I would like to thank whoever invented online journalism. From my humble point of view as a journalist, I would crown the Guardian as the Queen of online newspapers in the UK for many reasons, but most important of all, its decency and unbiased views that would offer every citizen a platform to express his views. Next to it comes the Independent.

Every single day there are projects, forums, discussions, debates, conferences… all of which are trying to conjure the perfect recipe for a loving society of all backgrounds. People of all colours, faiths and political affiliations are working hand in hand to build the international village. But still no one has succeeded 100%, because the media has never been independent, and rarely gives them the opportunity to act outside the lines of its own agenda.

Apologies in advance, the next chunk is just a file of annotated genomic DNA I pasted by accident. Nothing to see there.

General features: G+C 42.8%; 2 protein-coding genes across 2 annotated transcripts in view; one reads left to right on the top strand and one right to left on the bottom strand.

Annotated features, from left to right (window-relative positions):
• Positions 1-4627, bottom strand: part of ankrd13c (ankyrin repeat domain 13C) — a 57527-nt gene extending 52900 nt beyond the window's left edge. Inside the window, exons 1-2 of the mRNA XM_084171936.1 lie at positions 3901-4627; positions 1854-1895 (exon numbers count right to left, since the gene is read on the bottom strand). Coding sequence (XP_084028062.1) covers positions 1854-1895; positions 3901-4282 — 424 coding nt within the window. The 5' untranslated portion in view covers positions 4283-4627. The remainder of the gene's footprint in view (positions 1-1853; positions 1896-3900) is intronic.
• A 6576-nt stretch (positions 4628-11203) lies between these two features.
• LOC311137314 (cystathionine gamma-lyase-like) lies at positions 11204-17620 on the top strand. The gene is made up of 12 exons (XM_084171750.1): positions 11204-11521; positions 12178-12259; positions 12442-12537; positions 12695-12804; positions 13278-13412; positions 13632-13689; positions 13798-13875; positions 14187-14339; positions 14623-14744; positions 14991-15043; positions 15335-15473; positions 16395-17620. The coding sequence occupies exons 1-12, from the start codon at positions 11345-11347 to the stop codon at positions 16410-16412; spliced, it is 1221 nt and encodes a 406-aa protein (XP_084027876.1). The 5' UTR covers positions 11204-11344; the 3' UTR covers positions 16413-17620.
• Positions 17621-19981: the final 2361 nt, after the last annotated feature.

It took me a trip to UK to find out how many times I have introduced to my viewers half the truth because I did not compare the newspaper with its online version, and because I was not living within that society victimized by such small doses of manipulation. I dare say the majority of my colleagues are humane and sensitive towards issues touching the lives of others, but their establishments that distribute the roles and hold the strings are not. The price they pay for their bread must go through the kitchen that lost its original message of journalism, and stripped them from their choice of showing compassion.

The link that shows my picture after being tampered with at the Daily Telegraph blog